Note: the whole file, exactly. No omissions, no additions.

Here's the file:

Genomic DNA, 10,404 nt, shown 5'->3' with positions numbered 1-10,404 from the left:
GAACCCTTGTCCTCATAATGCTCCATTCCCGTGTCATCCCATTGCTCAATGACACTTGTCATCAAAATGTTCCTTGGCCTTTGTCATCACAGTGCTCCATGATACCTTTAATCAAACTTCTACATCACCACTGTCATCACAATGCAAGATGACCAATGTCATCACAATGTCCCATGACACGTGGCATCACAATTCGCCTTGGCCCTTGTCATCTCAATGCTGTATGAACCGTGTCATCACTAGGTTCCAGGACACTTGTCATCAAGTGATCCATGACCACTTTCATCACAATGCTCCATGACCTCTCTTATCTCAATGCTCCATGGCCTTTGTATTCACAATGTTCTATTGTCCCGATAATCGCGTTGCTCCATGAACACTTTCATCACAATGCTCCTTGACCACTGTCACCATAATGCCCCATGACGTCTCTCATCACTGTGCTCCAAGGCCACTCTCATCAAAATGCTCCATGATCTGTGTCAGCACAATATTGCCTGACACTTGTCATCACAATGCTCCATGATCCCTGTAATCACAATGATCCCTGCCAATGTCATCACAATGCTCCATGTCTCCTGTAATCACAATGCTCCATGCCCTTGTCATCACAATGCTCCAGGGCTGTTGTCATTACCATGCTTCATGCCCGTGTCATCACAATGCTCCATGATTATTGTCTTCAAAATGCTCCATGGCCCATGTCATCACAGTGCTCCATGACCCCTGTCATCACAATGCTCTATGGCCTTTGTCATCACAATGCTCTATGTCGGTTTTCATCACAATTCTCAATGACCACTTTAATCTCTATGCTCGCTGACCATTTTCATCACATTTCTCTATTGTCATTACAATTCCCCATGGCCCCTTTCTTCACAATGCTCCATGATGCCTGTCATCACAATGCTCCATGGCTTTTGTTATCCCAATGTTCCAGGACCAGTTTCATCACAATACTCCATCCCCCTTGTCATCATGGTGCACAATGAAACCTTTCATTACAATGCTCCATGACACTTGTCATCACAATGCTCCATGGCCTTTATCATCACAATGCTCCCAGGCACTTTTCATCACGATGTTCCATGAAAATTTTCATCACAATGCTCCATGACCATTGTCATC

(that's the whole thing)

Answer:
Genomic DNA, 10,404 nt, shown 5'->3' with positions numbered 1-10,404 from the left:
GAACCCTTGTCCTCATAATGCTCCATTCCCGTGTCATCCCATTGCTCAATGACACTTGTCATCAAAATGTTCCTTGGCCTTTGTCATCACAGTGCTCCATGATACCTTTAATCAAACTTCTACATCACCACTGTCATCACAATGCAAGATGACCAATGTCATCACAATGTCCCATGACACGTGGCATCACAATTCGCCTTGGCCCTTGTCATCTCAATGCTGTATGAACCGTGTCATCACTAGGTTCCAGGACACTTGTCATCAAGTGATCCATGACCACTTTCATCACAATGCTCCATGACCTCTCTTATCTCAATGCTCCATGGCCTTTGTATTCACAATGTTCTATTGTCCCGATAATCGCGTTGCTCCATGAACACTTTCATCACAATGCTCCTTGACCACTGTCACCATAATGCCCCATGACGTCTCTCATCACTGTGCTCCAAGGCCACTCTCATCAAAATGCTCCATGATCTGTGTCAGCACAATATTGCCTGACACTTGTCATCACAATGCTCCATGATCCCTGTAATCACAATGATCCCTGCCAATGTCATCACAATGCTCCATGTCTCCTGTAATCACAATGCTCCATGCCCTTGTCATCACAATGCTCCAGGGCTGTTGTCATTACCATGCTTCATGCCCGTGTCATCACAATGCTCCATGATTATTGTCTTCAAAATGCTCCATGGCCCATGTCATCACAGTGCTCCATGACCCCTGTCATCACAATGCTCTATGGCCTTTGTCATCACAATGCTCTATGTCGGTTTTCATCACAATTCTCAATGACCACTTTAATCTCTATGCTCGCTGACCATTTTCATCACATTTCTCTATTGTCATTACAATTCCCCATGGCCCCTTTCTTCACAATGCTCCATGATGCCTGTCATCACAATGCTCCATGGCTTTTGTTATCCCAATGTTCCAGGACCAGTTTCATCACAATACTCCATCCCCCTTGTCATCATGGTGCACAATGAAACCTTTCATTACAATGCTCCATGACACTTGTCATCACAATGCTCCATGGCCTTTATCATCACAATGCTCCCAGGCACTTTTCATCACGATGTTCCATGAAAATTTTCATCACAATGCTCCATGACCATTGTCATC